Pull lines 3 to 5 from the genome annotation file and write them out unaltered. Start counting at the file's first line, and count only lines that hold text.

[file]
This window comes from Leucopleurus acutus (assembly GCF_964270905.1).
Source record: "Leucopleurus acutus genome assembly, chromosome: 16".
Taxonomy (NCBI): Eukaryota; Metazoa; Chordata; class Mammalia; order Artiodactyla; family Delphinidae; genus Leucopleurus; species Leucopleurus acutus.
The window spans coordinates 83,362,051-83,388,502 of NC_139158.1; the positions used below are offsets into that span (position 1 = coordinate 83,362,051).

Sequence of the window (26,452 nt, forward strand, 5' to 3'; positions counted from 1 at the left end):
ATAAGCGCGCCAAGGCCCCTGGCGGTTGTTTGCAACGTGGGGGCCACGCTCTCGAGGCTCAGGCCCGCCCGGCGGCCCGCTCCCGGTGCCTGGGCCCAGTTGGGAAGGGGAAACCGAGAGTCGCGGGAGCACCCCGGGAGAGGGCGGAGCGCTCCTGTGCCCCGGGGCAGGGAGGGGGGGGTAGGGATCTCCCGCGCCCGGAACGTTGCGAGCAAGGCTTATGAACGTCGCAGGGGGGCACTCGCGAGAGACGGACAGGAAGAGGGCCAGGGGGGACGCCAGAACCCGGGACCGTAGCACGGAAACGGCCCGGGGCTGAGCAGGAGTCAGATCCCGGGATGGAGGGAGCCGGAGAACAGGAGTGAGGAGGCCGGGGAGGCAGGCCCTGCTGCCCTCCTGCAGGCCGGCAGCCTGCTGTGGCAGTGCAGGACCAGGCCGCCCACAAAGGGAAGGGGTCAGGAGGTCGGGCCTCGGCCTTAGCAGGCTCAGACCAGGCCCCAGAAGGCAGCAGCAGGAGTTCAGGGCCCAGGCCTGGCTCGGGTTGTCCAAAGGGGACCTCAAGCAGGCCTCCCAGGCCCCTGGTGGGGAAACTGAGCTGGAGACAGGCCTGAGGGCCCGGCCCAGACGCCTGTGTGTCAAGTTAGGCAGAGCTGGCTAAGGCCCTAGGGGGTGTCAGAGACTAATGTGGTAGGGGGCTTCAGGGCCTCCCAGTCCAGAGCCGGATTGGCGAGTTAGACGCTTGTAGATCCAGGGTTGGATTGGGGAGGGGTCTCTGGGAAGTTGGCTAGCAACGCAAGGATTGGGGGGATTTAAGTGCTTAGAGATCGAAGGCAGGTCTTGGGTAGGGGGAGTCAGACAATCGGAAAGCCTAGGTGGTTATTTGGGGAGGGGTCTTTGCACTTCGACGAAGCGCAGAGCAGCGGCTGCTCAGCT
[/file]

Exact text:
Taxonomy (NCBI): Eukaryota; Metazoa; Chordata; class Mammalia; order Artiodactyla; family Delphinidae; genus Leucopleurus; species Leucopleurus acutus.
The window spans coordinates 83,362,051-83,388,502 of NC_139158.1; the positions used below are offsets into that span (position 1 = coordinate 83,362,051).

Sequence of the window (26,452 nt, forward strand, 5' to 3'; positions counted from 1 at the left end):